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SoftRAID is easier RAID
SoftRAID is a 3rd-party (non-Apple) program for RAID on Mac OS X. It offers a interface that is easier to understand and less error-prone than Apple’s Disk Utility, and (quite literally) doesn’t crash as Apple’s Disk Utility is prone to do.
I’ve used SoftRAID as a satisfied customer for years, and the company takes pride in it. If you buy SoftRAID, please let them know you heard about it here.
For anything but the most basic RAID setup, SoftRAID has many benefit:
- More intuitive display of volumes and drives; much easier to avoid mistakes!
- Fast rebuilds of mirrored volumes;
- Commands to create a startup CD or DVD;
- Ability to blink the disk lights (helpful when you have 4/6/8/10 disks!);
- Notifications and system logging when disk “events” occur;
- Can delete individual volumes without partitioning;
- Can convert RAID sets to its own format;
- Can delete volumes on a drive without affecting other volumes on the same drive.
- And more!
SoftRAID is a multi-threaded “filter” driver (one thread per CPU), and under heavy loads it can offer significantly higher performance than Apple’s single-threaded Disk Utility driver.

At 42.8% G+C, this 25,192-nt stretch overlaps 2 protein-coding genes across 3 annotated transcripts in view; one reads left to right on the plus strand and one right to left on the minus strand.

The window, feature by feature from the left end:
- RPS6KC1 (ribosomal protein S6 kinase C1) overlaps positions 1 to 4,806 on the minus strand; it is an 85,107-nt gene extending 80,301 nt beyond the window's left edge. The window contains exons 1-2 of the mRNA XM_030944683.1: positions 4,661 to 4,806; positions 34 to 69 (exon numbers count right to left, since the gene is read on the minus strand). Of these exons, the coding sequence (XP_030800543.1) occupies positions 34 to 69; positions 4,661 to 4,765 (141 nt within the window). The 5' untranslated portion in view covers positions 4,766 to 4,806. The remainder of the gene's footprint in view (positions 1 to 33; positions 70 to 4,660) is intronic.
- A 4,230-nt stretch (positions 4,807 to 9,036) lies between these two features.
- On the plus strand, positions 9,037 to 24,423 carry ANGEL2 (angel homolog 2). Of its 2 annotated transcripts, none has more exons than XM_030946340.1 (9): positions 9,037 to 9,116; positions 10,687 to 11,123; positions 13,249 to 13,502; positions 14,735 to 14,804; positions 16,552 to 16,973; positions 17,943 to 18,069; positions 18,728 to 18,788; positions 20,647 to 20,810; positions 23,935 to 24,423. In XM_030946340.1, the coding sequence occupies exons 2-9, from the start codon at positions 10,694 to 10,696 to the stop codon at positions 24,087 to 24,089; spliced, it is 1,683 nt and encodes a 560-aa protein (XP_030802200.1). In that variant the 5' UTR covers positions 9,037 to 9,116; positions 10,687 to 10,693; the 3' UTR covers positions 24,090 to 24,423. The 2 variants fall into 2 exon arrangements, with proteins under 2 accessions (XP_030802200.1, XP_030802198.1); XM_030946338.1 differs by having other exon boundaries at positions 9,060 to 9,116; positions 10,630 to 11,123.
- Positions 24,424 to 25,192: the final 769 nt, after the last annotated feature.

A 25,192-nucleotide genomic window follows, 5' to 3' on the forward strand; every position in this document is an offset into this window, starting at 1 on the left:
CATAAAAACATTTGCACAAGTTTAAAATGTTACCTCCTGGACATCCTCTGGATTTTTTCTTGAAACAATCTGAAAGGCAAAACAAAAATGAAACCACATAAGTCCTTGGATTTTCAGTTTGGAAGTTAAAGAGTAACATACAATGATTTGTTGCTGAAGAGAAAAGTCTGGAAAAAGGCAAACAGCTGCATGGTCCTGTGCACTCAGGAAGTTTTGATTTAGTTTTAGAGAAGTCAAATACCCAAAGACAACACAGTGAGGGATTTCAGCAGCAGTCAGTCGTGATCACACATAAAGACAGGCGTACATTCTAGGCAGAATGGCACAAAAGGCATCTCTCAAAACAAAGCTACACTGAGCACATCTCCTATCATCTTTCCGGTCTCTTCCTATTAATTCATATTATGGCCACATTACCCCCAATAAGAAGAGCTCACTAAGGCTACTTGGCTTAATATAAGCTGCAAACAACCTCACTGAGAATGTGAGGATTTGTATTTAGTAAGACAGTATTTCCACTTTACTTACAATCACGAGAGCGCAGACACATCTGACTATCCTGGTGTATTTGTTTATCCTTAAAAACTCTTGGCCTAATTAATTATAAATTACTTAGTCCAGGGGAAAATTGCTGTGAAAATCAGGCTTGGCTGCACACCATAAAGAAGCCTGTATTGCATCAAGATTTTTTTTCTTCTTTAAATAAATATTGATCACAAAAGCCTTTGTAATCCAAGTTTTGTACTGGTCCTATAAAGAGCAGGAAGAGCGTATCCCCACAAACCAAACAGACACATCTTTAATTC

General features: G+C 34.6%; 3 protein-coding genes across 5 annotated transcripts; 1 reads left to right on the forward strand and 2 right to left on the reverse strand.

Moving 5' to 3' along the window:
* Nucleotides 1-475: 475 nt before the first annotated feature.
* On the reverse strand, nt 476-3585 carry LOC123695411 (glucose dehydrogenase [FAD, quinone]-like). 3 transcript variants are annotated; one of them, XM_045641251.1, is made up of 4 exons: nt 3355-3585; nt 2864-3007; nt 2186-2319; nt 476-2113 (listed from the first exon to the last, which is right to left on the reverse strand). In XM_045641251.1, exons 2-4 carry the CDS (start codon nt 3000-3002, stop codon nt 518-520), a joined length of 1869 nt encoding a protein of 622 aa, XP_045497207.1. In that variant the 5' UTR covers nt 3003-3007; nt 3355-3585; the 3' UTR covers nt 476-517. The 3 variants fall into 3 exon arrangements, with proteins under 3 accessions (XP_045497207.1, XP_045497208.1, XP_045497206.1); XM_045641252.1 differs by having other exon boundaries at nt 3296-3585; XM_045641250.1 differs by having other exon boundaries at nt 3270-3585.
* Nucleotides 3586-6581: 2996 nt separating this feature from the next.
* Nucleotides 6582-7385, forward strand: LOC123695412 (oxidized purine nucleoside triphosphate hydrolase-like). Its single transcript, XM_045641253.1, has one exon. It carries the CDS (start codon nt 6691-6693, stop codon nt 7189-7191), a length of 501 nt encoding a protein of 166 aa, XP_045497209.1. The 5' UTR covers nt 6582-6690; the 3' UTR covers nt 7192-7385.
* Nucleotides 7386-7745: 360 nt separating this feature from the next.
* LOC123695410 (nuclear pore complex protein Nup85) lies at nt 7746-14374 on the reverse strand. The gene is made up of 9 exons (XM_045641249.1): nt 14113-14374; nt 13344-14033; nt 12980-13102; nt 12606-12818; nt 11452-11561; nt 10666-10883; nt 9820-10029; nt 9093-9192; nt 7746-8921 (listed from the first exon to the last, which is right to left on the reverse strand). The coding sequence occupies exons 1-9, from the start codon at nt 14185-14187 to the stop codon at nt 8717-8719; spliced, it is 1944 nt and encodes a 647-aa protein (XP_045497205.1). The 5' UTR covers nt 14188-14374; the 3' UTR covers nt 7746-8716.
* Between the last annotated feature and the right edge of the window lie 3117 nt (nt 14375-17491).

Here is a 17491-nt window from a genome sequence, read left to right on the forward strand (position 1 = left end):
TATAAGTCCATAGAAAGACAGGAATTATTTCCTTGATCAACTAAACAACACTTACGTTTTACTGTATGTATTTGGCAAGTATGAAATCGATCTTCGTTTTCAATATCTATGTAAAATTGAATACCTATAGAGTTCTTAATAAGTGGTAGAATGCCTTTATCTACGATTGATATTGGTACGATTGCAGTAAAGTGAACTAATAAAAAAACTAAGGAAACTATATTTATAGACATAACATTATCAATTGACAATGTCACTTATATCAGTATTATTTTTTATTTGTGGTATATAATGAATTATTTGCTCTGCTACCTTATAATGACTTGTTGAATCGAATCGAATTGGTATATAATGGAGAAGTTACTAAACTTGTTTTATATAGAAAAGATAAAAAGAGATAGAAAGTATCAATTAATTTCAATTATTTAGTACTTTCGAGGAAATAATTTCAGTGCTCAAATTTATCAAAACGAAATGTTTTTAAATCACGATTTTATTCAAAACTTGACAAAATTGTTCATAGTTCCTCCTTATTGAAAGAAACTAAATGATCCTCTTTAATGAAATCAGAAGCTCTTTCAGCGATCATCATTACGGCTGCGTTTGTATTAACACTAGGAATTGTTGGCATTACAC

A forthcoming version of SoftRAID will offer a single-threaded option (checkbox), to work around bugs in other flaky components; this can be a (rare) issue today with certain hardware.
Perhaps the best feature of SoftRAID is faster and easier creation of RAID sets—none of the confusing Disk Utility nonsense of having to partition first, then make a RAID set out of the partitions.
SoftRAID lets you select all the desired hard drives, then in one step make a RAID set of the desired type and total size (no mental gymnastics required). Not only is this much faster, it’s less error-prone, especially when you’re working with 4 or more drives.
For example, here is all you have to do to create Speedy, a 2-drive striped RAID of size 64GB; select the two drives (or 10 drives), then chooseto bring up the dialog:
SoftRAID makes it easier to see what’s going on. You can click on a drive to see the volume(s) to which it belongs, or you can click on a volume to see the drives/partitions it is composed of. This might not seem like a big deal with one or two drives, but with 6, 10 or 12 drives, it’s all too easy to make a mistake, a constant risk with Apple’s Disk Utility.
Shown below is the way SoftRAID displays the drive-to-volume mapping. The drive onhas been partitioned, and forms part of the and volumes.
Shown below is the way SoftRAID displays the volume-to-drive mapping. The volumeis composed of two drive partitions as shown.
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